New Annual Temperature Data Show No Warming In Tokyo In 45 Years…Hachijō-jima Island No Warming In 71 Years!

From the NoTricksZone

By P Gosselin on 1. January 2022

There’s been no warming in Tokyo in decades!

By Kirye
and Pierre

The December-2021 mean temperature data from the Japan Meteorological Agency (JMA) for Tokyo and its Hachijō-jima island in the Pacific are in and so first we look the December trends side-by side:

Data source: JMA

Since 1985, the mean monthly temperature for December in Tokyo has been flat since 1975.

The island of Hachijō-jima, located some 287 kilometers south of Tokyo, thus far away from all the urban sprawl and heat island affects, has also seen a flat mean temperature trend – since 1923!

Nothing unusual is happening at these two very different stations in December.

Annual mean temperatures show no warming!

But that’s only a trend for a month. Now that December data are available, it is possible to update the annual temperature trend for these two stations.

First we plot the JMA mean annual temperature for Tokyo going back to 1994:

Data source: JMA.

Here we see that the megalopolis has been cooling moderately, thus defying the predictions of warming. Despite the sprawling megalopolis of steel, asphalt and concrete, Tokyo has been cooling off.

Obviously there’s something other than trace gas CO2 driving the trends there.

Hachijō-jima

Moving offshore to the Tokyo island of Hachijō-jima, away from all the urban heat island affects, we look at the newest mean annual temperature going back to 1950.

Has it been warming or cooling?

Data source: JMA.

If we look closely at the chart, we see there’s something natural and cyclic behind the temperature at the island in the Philippine Sea, but overall no warming in over 70 years!

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Bryan A
January 1, 2022 6:18 pm

Found it…Finally…The spot where every place is twice as hot as

Davidf
Reply to  Bryan A
January 1, 2022 6:23 pm

Since there has been no warming at all, everywhere else is infinitely hotter – experts say!

Joseph Zorzin
Reply to  Bryan A
January 2, 2022 4:31 am

a report on the Boston Globe says New England is the winner- that its warming twice as fast as anywhere else

Tony Heller has a video listing the countless other places also warming twice as much as anywhere else- apparently everywhere is warming twice as much as anywhere else and it’s settled science!

Bryan A
Reply to  Joseph Zorzin
January 2, 2022 8:02 am

😉

Sara
Reply to  Joseph Zorzin
January 2, 2022 8:08 am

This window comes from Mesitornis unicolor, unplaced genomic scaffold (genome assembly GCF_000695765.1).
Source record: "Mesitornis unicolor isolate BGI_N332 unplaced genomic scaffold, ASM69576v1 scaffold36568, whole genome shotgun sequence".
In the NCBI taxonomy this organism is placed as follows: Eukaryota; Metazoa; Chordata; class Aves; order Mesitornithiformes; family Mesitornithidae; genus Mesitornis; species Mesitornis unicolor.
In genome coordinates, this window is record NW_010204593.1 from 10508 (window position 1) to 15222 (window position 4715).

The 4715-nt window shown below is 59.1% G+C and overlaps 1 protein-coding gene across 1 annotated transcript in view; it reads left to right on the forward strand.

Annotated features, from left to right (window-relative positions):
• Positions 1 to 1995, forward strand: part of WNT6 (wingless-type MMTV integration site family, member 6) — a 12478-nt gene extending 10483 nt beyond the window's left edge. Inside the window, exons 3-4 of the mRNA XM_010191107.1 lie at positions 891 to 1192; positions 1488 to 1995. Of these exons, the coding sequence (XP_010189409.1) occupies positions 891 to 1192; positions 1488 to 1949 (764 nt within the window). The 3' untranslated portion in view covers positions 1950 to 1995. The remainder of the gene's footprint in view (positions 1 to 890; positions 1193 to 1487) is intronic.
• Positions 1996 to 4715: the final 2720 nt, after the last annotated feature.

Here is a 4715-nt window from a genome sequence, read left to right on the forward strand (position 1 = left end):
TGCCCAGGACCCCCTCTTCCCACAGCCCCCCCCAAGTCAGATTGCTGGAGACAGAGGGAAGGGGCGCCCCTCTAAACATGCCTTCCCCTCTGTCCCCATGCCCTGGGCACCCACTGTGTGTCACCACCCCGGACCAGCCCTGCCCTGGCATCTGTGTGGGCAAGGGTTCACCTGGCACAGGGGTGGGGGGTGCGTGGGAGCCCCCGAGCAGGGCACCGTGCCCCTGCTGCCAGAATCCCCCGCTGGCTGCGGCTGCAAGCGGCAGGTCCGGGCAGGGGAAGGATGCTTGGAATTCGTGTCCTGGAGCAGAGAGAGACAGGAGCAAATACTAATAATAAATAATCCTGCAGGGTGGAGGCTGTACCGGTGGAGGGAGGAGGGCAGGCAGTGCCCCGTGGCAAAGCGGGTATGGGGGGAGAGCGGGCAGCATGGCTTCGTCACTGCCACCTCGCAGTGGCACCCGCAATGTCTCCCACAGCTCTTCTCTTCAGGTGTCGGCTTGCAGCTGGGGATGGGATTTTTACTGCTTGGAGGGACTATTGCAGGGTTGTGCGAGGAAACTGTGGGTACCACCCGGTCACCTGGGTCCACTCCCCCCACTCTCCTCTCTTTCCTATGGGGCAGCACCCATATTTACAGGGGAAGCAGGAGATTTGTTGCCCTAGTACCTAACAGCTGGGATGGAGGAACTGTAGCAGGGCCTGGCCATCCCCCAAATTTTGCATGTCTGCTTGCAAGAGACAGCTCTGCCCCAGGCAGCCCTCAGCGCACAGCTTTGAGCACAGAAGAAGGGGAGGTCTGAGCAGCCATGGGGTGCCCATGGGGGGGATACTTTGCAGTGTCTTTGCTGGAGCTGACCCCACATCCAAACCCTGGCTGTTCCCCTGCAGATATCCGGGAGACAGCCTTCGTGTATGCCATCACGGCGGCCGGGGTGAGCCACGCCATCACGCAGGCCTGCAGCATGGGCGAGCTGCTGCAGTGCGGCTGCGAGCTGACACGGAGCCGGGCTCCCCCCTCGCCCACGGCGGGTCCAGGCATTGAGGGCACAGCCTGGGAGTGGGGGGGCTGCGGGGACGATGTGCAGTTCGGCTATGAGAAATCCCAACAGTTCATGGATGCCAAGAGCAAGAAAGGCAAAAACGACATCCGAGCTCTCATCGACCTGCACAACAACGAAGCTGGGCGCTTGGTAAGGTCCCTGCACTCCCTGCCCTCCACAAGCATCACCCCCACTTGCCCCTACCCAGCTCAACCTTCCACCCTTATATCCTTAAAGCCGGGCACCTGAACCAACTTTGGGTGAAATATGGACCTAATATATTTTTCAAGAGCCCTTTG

Gee, and shoveled 3 inches of snow off my front steps this morning, in 16F temps, and we’re supposed to be warming?

Are the people who make those pronouncements actually living on this planet? Are they space aliens or something?

Marty
Reply to  Sara
January 2, 2022 1:40 pm

Funny, but I was thinking the same thing. As we’ve discussed in previous comments I live near you. It took me an hour this morning to shovel out the snow from my driveway.

I suspect what is happening is the Japanese scientists have too much integrity to “adjust” their temperature measurements. These are probably the real temperature measurements. In other countries like the United States, United Kingdom, Germany, and so forth the records are being kept by global warming fanatics and they alter or manipulate the numbers to show the results they want to see. Bias is a terrible problem in the softer sciences.

I don’t think anything at all is happening to the climate. And my memory goes back more than seventy years.

Kevin
Reply to  Marty
January 3, 2022 2:13 am

Same here in Australia. Temperature adjustments by our BOM were so inexplicable that conservative Prime Minister Tony Abbott proposed in 2014 to conduct a formal investigation.
This was taken the following year from JoNova’s website (scientific author and TV presenter):
“Last year, Graham Lloyd [environmental editor] wrote in ‘The Australian‘ newspaper about how the BOM had made whopping two degree adjustments to data which turned cooling trends to warming trends and instead of improving the data, it created discontinuities. The BOM’s eventual explanation lamely exclaimed that the stations “might” have moved. (And they might not, too. Who knows, but remember this is what 95% certainty looks like.) Lloyd wrote about how historical records of extreme heat at Bourke had effectively been thrown in the trash. Who cares about historical records?